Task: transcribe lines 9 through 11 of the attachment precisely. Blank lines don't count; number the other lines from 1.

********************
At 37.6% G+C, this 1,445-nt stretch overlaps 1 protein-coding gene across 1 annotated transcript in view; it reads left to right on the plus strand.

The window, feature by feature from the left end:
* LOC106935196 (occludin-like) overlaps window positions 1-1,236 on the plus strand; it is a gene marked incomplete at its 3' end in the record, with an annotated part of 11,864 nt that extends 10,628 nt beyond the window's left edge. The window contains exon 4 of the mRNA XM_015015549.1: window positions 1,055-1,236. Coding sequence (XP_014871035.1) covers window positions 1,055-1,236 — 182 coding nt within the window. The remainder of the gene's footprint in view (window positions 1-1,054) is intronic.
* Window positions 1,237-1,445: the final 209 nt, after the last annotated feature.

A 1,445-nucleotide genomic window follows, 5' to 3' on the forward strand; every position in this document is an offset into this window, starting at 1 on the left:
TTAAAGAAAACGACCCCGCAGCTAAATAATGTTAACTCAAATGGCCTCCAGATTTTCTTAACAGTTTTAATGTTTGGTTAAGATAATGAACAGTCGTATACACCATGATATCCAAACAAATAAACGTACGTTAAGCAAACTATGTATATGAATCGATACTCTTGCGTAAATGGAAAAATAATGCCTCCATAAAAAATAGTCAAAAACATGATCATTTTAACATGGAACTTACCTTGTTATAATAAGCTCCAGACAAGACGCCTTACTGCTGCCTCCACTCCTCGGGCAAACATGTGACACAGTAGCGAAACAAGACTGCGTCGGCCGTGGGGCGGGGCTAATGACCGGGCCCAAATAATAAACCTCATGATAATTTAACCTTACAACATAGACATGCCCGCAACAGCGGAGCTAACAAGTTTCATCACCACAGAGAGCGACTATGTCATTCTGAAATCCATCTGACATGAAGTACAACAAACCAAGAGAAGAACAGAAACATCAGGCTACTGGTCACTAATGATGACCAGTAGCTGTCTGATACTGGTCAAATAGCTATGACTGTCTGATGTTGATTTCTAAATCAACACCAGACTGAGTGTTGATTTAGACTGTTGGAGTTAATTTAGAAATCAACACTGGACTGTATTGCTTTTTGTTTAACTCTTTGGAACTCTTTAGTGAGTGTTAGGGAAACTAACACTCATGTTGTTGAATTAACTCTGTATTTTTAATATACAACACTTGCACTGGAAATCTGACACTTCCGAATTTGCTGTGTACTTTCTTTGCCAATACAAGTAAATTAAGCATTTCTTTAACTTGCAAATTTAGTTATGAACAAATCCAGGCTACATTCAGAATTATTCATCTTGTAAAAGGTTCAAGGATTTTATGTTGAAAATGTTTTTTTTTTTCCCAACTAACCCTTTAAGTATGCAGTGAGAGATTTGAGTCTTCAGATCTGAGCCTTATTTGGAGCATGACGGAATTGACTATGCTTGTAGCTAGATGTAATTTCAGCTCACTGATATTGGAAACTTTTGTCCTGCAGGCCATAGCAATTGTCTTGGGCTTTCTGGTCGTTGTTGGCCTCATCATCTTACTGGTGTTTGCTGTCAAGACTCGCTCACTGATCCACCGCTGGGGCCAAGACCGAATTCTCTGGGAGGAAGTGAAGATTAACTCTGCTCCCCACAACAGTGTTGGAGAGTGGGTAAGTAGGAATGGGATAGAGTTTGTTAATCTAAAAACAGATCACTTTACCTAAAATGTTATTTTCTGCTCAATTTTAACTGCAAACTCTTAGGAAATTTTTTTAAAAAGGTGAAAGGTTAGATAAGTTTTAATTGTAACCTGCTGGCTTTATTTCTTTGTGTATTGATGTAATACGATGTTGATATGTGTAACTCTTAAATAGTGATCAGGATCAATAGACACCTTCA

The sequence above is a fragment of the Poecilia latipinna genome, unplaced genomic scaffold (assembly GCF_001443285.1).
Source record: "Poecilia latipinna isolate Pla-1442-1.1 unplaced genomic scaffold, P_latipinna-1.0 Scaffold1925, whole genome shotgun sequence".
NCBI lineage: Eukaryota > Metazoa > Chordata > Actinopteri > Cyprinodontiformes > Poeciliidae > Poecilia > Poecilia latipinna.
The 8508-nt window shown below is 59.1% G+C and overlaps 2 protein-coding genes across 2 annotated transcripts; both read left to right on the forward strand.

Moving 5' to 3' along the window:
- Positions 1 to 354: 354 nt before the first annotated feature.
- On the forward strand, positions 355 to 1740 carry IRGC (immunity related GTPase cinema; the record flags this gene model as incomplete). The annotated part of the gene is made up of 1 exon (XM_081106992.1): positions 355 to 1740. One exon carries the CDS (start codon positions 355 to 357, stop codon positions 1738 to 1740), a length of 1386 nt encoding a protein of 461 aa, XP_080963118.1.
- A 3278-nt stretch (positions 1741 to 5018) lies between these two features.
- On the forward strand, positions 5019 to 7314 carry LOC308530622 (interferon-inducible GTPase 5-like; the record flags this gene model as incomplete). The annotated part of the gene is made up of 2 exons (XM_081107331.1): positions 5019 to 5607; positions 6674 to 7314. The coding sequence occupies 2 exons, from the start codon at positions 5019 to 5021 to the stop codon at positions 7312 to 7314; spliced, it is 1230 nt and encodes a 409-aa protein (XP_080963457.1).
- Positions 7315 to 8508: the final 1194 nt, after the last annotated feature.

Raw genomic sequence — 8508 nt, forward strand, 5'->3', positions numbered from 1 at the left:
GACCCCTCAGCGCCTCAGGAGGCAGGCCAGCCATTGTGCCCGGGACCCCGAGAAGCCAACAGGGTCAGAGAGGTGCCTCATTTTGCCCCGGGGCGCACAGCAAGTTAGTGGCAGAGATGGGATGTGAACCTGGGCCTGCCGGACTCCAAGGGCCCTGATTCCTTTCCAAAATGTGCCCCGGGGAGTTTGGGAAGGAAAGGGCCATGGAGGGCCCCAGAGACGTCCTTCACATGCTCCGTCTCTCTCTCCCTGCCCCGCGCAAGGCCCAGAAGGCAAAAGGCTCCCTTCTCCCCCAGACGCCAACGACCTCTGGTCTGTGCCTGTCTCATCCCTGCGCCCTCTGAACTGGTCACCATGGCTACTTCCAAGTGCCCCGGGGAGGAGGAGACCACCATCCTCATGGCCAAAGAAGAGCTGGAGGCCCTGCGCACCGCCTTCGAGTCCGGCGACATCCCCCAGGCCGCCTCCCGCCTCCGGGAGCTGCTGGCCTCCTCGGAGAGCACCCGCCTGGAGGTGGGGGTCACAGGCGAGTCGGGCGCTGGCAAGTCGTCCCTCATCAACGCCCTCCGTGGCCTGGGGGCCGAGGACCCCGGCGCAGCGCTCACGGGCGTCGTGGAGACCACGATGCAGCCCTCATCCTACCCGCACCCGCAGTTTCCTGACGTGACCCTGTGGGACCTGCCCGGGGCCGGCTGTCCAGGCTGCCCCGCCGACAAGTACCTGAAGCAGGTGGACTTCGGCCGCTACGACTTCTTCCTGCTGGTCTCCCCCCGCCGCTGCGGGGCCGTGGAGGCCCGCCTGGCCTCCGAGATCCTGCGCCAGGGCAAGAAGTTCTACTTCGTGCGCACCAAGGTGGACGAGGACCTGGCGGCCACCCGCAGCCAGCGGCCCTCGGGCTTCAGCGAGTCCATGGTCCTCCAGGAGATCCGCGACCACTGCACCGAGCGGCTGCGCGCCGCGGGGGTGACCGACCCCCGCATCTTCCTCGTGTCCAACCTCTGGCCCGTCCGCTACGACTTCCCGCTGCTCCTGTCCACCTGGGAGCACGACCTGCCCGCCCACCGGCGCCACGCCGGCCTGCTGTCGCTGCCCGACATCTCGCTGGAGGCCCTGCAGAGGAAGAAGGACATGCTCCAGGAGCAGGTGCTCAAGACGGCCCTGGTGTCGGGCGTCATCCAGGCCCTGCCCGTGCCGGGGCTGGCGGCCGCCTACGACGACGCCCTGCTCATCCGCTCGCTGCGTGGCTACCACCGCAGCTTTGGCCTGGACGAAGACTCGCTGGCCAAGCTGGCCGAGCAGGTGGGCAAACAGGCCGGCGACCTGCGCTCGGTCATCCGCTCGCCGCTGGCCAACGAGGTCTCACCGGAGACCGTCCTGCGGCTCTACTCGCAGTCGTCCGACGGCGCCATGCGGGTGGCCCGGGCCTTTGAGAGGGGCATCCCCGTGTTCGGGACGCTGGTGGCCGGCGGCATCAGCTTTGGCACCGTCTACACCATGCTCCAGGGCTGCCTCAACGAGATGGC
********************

NCBI lineage: Eukaryota > Metazoa > Chordata > Actinopteri > Cyprinodontiformes > Poeciliidae > Poecilia > Poecilia latipinna.
The 8508-nt window shown below is 59.1% G+C and overlaps 2 protein-coding genes across 2 annotated transcripts; both read left to right on the forward strand.

Moving 5' to 3' along the window: